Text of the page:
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Waning pageantry

Low numbers of local contests, contestants may mirror national scene

As interest in the nation's Miss America pageant fades, local pageant enthusiasts have mixed feelings about the future of scholarship pageants in the Beehive State.

Murray High School teacher Leesa Lloyd has been directing the Miss Murray pageant for the past 10 years.

"I am in a really good recruiting position here at the high school," Lloyd said of her ability to get girls involved in the annual pageant.

Lloyd said there normally are a dozen girls competing for the Miss Murray crown, but only eight turned out for this year's competition.

"Let me tell you, it's kind of a trend with local pageants," Lloyd said. "If you go look at the whole local pageants, there are maybe five, six, seven or eight competing."

The reigning Miss Utah, Julia Bachison of North Ogden, said local pageant interest goes up and down.

When Bachison competed in the Miss North Ogden pageant three years ago, there were only 10 contestants, the next year there were 12, and this year there were 16 with double crowns given out.

"I think that if the community has a strong title-holder who gets out in the community and works on her platform and really gets involved in the community there is a lot of interest," Bachison said.

Bachison, who was crowned Miss Utah on July 18, still doesn't know when she will be competing in the Miss America pageant.

In 2004, the Miss America Organization celebrated 50 years on television, but this year the organization found itself without a network. Country Music Television picked up the pageant in June, but on Aug. 25 the organization announced its decision to move the location of the pageant from Atlantic City.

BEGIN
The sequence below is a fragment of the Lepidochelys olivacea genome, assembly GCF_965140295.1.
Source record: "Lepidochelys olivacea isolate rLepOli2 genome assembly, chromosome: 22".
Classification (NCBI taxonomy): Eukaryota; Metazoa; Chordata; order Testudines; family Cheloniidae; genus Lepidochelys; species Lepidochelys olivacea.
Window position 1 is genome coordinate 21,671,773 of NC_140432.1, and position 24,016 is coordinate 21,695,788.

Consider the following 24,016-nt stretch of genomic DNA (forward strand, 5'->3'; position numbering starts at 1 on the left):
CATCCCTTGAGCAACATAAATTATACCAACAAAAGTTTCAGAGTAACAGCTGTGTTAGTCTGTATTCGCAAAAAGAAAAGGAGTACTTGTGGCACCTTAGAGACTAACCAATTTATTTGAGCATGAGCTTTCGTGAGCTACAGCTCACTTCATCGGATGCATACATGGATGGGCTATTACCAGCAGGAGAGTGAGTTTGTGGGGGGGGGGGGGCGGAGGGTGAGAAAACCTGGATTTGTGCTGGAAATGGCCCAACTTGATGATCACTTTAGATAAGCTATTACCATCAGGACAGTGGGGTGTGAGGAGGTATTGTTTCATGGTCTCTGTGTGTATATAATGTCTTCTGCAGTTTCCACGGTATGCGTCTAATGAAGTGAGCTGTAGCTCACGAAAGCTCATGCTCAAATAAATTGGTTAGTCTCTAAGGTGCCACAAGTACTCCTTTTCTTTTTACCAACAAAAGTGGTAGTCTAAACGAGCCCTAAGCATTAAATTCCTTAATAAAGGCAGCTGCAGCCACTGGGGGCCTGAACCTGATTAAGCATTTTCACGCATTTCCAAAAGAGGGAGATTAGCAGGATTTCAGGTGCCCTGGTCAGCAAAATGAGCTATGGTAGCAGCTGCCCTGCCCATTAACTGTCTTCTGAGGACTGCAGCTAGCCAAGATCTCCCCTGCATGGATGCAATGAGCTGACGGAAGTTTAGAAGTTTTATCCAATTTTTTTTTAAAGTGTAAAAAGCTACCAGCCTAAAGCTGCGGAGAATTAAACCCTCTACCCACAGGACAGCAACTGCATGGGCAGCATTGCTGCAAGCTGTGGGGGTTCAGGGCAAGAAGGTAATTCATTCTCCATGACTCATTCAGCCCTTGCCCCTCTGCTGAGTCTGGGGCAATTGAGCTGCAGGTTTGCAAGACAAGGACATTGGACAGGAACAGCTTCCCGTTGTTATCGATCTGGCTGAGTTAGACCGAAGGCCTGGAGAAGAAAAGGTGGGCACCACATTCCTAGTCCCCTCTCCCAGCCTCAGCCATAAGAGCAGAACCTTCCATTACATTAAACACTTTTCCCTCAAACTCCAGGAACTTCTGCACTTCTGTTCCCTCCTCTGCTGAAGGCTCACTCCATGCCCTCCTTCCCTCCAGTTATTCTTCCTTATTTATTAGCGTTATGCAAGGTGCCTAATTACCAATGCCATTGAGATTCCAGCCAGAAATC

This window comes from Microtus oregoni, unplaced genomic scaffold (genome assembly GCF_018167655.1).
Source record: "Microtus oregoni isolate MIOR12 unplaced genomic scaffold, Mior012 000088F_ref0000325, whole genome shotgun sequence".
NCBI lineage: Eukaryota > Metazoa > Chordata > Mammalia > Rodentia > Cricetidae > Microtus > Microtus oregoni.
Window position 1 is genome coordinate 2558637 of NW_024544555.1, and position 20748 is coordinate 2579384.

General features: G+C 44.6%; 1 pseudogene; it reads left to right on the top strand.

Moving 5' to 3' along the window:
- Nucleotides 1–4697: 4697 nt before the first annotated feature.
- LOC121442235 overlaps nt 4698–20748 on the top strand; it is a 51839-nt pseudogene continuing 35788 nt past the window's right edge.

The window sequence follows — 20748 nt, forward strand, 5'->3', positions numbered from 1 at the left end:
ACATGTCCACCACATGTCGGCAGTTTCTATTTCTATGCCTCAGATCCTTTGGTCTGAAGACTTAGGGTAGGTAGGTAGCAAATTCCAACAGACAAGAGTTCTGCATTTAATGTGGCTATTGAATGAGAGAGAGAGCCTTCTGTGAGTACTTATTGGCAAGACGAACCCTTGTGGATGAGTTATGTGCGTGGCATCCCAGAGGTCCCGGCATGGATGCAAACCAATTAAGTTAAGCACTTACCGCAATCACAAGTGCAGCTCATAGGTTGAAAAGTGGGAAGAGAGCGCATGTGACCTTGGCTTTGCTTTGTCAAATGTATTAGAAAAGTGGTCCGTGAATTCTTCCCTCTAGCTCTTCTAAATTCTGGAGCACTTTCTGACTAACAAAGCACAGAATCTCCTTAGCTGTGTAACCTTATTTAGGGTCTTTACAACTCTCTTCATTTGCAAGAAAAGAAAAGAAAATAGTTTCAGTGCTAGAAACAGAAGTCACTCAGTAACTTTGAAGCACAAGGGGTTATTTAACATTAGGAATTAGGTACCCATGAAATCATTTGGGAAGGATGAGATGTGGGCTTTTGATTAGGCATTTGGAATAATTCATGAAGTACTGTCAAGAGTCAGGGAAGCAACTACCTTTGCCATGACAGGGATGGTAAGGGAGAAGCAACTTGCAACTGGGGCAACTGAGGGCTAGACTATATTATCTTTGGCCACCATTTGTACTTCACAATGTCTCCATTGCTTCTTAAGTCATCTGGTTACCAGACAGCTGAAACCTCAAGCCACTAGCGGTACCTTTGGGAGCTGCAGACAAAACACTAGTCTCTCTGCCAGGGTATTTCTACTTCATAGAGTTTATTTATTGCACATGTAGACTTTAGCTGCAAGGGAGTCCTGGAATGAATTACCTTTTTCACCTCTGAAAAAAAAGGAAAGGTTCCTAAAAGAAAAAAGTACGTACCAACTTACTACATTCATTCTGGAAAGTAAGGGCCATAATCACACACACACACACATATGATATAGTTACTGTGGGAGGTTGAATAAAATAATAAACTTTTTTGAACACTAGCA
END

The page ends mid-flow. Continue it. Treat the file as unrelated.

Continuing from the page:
Bachison said that the pageant will be held sometime in January, but she doesn't know where and on what date.

"The reason Miss America is having such a hard time is not as many people are watching it on TV," Lloyd said.

The nation's waning interest for the Miss America pageant may be affecting Utah's local pageants.

Lloyd said that when her mother directed the Miss Riverton pageant in the 1970s and 1980s, she always had 19 or 20 girls compete. This May there were only nine girls vying for the Miss Riverton crown.

Miss Riverton, Brittney Lindsey, said she has noticed pageant interest fading over the years.

"When my sister was Miss Riverton about six years ago, there were like 16 girls in her pageant," Lindsey said. "It's just getting smaller. I think that people are less aware of pageants, and they don't know what they are."

Bachison was one of 58 local queens who fought for the Miss Utah crown this year. That's seven queens more than annually compete for Miss America.

"We are the largest pageant in the nation, and I think that Utah really values our culture and values the arts so we have so many talented young women," Bachison said.

Sonia Hovey, Miss Davis County pageant director, said interest in pageants may be fading in other parts of the nation, but not in Utah.

"This is a great way to get scholarship money for school and also I think that if they promote the platform service that there's a great way to get service experience to put on an application for school or resume for a job," Hovey said.

But Lloyd said that there used to be about 65 local pageants in Utah.

"Local pageants only exist if a city will support it and budget money, or if a county will support it," Lloyd said. "We get a few other donations, but you need the support. You have to have the backing from the City Council and the mayor."

Although interest may be declining, Lindsey said that pageants provide women a powerful venue.

"I don't think women get enough recognition in the world right now," Lindsey said. "They definitely get more than they used to, but pageants give women a chance to do great things and change the community."

Many local pageants hold workshops for contestants and teach interviewing and public-speaking skills. Bachison said that she has grown a great deal from participating in pageants the past three years.

Hovey said that helping the girls each year is the best part about directing her local pageant.

"I want them to feel, every one of them, obviously not all can make it and win, but I want all of them to feel they are just as special as the one who wins," Hovey said.

Even though Lloyd said pageant participation is declining, the growth that any one girl experiences makes each local pageant still worth it.

"That, to me, is more important than anything," Lloyd said. "That each girl has some growth and development in those life skills, that's why it's important whether a big network wants to show it or not. I see the growth in each girl."